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Since the top two are just papers, I don’t worry about a bag.  If the scrap paper bin gets full, the handy handle allows it to simply be carried to the burn pile or the recycle bin outside.  Likewise, the handle on the other  “burn” paper bin allows the personal papers to be hauled to the fire pit.  The entire paper container simply lifts off the trash bin below it.  Of course, the fact that the bin just nests onto the lower bin means it would knock off pretty easily if bumped, but situated in a closet like ours, out of the way of traffic, it shouldn’t be getting bumped hard regularly.

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I do put a bag in the bottom bins for recycle and trash, which can be wet or messy.  It holds a standard 12-18 gallon bag.  When full, this bin simply slides forward, out of the 3-sided backing section of the contraption.  You don’t even have to lift the top bin off.  The rest of the time, a gentle pull on the handle or step on the foot ledge tips the trash bin forward to deposit trash into it.

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I’m loving these new bins.  They seem to be perfectly suited to our needs.  Although they don’t hold a whole lot, who really wants trash sitting around their house for several days anyway?  The trash and recycle bins will easily fit our entire household trash for a day or two, and the small size makes it very simple for the child responsible for trash duty.  So far, I highly recommend them!

….when you have an awesome neighbor with a huge one?

We have a retired neighbor that has a passion for growing fruits and vegetables.  Every year, he plants a massive garden.  It’s just him and his wife, though, they can’t use it all, and they hate seeing it go to waste.  This year, he discovered that our family would always take excess garden-fresh food!  Although he isn’t into organics like we are, he had decided not to use any sprays this year.  I’m not sure what changed his mind, as I know he always used Seven-dust in the past.  In addition, his sister grows corn and his brother grows blueberries, and when gathering for us, he asked about their chemical use.  What a blessing, as it turns out, that none of them used chemicals of any type this year!

In any case, he invited the kids over to do some picking in his garden.

M and A picking blackberries with the neighbor.

M and A picking blackberries with the neighbor.

R was too busy eating a popsicle the neighbor gave her to pick berries at first.

R was too busy eating a popsicle the neighbor gave her to pick berries at first.

JR hunting for the perfectly ripe, not too sour, blackberries.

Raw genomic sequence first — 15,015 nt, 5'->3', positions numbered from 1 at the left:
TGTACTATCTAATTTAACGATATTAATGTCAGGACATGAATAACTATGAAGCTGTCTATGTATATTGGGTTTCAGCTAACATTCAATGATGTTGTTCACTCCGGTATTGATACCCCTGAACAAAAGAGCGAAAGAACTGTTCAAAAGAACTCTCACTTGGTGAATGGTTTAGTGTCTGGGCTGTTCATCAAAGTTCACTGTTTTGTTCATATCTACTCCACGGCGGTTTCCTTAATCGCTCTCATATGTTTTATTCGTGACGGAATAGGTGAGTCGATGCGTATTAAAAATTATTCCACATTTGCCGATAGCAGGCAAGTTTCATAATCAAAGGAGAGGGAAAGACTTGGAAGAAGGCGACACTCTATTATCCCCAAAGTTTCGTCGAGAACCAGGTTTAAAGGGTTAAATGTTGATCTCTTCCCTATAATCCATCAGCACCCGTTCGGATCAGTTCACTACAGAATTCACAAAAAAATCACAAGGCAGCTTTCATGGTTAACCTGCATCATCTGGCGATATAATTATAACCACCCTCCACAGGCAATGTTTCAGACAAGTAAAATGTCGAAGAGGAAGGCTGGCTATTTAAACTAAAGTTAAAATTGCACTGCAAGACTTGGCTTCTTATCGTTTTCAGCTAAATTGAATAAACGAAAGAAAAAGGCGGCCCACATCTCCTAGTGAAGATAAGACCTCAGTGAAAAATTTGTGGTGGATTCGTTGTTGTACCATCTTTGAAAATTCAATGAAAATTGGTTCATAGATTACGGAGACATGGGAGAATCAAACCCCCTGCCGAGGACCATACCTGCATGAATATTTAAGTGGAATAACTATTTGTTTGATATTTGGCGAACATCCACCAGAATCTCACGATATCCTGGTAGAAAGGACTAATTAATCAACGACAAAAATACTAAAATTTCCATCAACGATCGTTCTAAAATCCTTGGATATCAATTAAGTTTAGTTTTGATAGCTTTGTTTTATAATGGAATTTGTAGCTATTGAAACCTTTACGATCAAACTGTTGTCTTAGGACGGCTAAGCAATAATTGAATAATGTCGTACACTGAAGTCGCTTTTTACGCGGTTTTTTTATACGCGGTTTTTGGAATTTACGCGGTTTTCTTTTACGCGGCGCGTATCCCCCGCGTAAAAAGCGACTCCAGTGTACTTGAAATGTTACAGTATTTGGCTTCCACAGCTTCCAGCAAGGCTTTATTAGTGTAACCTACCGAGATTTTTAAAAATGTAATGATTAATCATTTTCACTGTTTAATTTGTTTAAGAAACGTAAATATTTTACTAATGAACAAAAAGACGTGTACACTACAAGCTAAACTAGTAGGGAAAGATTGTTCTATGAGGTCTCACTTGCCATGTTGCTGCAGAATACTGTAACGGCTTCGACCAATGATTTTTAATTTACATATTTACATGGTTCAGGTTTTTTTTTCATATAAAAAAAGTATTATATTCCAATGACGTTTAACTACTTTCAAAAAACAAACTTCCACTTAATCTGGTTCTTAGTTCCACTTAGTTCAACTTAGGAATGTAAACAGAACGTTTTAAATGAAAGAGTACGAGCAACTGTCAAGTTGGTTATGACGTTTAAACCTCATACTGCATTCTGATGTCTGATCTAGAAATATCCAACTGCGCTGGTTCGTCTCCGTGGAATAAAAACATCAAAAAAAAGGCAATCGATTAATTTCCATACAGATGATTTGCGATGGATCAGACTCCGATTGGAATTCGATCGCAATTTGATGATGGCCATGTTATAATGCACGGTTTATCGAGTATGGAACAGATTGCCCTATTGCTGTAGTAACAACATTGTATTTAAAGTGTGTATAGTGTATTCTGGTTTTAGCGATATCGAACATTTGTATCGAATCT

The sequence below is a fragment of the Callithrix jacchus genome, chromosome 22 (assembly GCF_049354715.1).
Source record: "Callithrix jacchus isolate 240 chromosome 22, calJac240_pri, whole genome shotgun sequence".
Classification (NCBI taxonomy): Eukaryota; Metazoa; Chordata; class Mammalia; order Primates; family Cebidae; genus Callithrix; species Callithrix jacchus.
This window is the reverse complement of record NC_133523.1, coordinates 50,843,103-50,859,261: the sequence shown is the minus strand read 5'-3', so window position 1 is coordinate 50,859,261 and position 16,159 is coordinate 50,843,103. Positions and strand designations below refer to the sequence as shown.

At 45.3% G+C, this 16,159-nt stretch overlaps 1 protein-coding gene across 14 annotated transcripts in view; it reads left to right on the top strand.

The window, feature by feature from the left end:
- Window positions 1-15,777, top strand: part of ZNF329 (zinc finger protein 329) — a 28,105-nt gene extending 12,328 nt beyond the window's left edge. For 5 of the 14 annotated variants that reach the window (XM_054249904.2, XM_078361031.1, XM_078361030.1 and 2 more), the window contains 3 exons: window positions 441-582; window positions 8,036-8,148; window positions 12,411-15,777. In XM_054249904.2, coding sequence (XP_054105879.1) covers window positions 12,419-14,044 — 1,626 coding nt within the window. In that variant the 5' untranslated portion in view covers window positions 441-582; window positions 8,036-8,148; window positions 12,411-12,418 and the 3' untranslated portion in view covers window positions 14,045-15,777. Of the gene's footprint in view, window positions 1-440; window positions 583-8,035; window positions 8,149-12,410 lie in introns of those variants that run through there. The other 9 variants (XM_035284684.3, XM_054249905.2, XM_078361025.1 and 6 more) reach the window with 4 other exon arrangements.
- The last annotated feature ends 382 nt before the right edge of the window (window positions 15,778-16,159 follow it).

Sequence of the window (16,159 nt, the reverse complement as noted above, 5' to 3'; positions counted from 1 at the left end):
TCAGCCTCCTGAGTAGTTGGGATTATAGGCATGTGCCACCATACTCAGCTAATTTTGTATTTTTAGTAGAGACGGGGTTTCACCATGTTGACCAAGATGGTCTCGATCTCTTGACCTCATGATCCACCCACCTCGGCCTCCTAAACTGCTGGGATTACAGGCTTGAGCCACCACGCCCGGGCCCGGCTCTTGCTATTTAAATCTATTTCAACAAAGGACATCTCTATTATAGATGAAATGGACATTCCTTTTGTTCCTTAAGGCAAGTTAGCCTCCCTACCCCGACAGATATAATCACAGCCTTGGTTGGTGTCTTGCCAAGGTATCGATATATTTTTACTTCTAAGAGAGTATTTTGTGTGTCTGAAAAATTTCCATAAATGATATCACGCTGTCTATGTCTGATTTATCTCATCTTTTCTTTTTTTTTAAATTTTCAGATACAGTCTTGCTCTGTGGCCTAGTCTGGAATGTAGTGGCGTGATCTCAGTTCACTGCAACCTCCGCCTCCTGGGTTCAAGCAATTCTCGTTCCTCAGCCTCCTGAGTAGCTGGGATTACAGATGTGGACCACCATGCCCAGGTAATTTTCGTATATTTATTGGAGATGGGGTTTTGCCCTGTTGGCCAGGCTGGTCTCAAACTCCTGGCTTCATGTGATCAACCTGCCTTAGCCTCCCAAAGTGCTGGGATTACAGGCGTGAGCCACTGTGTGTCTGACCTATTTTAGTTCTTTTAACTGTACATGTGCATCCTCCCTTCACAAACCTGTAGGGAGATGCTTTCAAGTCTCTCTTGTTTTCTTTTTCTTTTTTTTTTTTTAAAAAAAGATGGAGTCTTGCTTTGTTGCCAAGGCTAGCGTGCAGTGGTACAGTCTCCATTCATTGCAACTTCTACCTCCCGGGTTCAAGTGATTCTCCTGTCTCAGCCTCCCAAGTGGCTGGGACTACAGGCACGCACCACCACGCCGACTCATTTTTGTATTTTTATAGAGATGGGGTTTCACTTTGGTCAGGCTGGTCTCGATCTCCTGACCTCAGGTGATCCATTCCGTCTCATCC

JR hunting for the perfectly ripe, not too sour, blackberries.

R finally decided to ask me to finish her popsicle so she could join in the fun of picking berries.  It didn't matter if they were ripe, unripe, black, red, or green--they all went straight into her mouth!

R finally decided to ask me to finish her popsicle so she could join in the fun of picking berries. It didn’t matter if they were ripe, unripe, black, red, or green–they all went straight into her mouth!

N decided to jump to the other side to find as many as possible before the other kiddos made it over there.

N decided to jump to the other side to find as many as possible before the other kiddos made it over there.

JR found the blueberry patch, and picked anything that was even remotely ripe.  He loves berries!

JR found the blueberry patch, and picked anything that was even remotely ripe. He loves berries!

The neighbor showing the kiddos his other veggies in the garden, and how to pick the ripe ones.

The neighbor showing the kiddos his other veggies in the garden, and how to pick the ripe ones.

After almost 2 hours of picking, we came home totally loaded with buckets of blackberries, blueberries, tomatoes, squash, eggplant, corn, cucumbers, and green beans.

After almost 2 hours of picking, we came home totally loaded with buckets of blackberries, blueberries, tomatoes, squash, eggplant, corn, cucumbers, and green beans.

We added all this bounty to some of the harvest from our garden, and have been eating like royalty lately (that is, assuming royalty eats veggies!).  I told S on the phone tonight that it really is a blessing that is forcing us to eat healthy.  In his absence, my days are often full of stress and hard labor, and I am exhausted by dinner time.  It is so tempting, far too often, to gather the kiddos into the van and take them to a local diner for dinner.  No cooking, no clean-up afterward, just sit and be served.  Alas, I also hate seeing food go to waste.  With the bounty of fresh food growing in our garden and the bucket loads our neighbor keeps bringing us, it is forcing me to find a little more energy most evenings to make a good dinner.  Buttered sweet corn, steamed green beans, kholrabi hash browns, sliced tomatoes and cucumbers, fresh salad, grass-fed beef in some form, blackberry popsicles, blueberry and kefir smoothies…..I admit, I have no guilt about what I’m feeding my family these days!